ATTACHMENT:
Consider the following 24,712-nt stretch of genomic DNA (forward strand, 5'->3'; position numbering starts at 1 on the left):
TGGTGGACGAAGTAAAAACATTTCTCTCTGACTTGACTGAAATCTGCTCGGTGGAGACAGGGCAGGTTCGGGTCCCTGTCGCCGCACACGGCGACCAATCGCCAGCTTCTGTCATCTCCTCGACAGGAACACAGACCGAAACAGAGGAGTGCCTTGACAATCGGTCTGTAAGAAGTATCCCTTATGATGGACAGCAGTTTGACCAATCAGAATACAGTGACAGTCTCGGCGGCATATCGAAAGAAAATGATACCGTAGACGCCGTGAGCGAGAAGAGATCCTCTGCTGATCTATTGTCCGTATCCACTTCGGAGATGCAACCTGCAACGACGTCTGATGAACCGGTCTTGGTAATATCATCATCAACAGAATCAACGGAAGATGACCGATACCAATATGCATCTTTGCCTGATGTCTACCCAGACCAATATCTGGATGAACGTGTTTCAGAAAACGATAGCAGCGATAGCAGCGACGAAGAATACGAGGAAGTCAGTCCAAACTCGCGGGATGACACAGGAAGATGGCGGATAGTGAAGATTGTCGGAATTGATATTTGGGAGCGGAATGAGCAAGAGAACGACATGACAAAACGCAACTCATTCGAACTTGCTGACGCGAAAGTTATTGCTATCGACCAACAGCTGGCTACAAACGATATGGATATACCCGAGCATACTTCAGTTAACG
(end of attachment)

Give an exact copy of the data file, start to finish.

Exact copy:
Consider the following 24,712-nt stretch of genomic DNA (forward strand, 5'->3'; position numbering starts at 1 on the left):
TGGTGGACGAAGTAAAAACATTTCTCTCTGACTTGACTGAAATCTGCTCGGTGGAGACAGGGCAGGTTCGGGTCCCTGTCGCCGCACACGGCGACCAATCGCCAGCTTCTGTCATCTCCTCGACAGGAACACAGACCGAAACAGAGGAGTGCCTTGACAATCGGTCTGTAAGAAGTATCCCTTATGATGGACAGCAGTTTGACCAATCAGAATACAGTGACAGTCTCGGCGGCATATCGAAAGAAAATGATACCGTAGACGCCGTGAGCGAGAAGAGATCCTCTGCTGATCTATTGTCCGTATCCACTTCGGAGATGCAACCTGCAACGACGTCTGATGAACCGGTCTTGGTAATATCATCATCAACAGAATCAACGGAAGATGACCGATACCAATATGCATCTTTGCCTGATGTCTACCCAGACCAATATCTGGATGAACGTGTTTCAGAAAACGATAGCAGCGATAGCAGCGACGAAGAATACGAGGAAGTCAGTCCAAACTCGCGGGATGACACAGGAAGATGGCGGATAGTGAAGATTGTCGGAATTGATATTTGGGAGCGGAATGAGCAAGAGAACGACATGACAAAACGCAACTCATTCGAACTTGCTGACGCGAAAGTTATTGCTATCGACCAACAGCTGGCTACAAACGATATGGATATACCCGAGCATACTTCAGTTAACG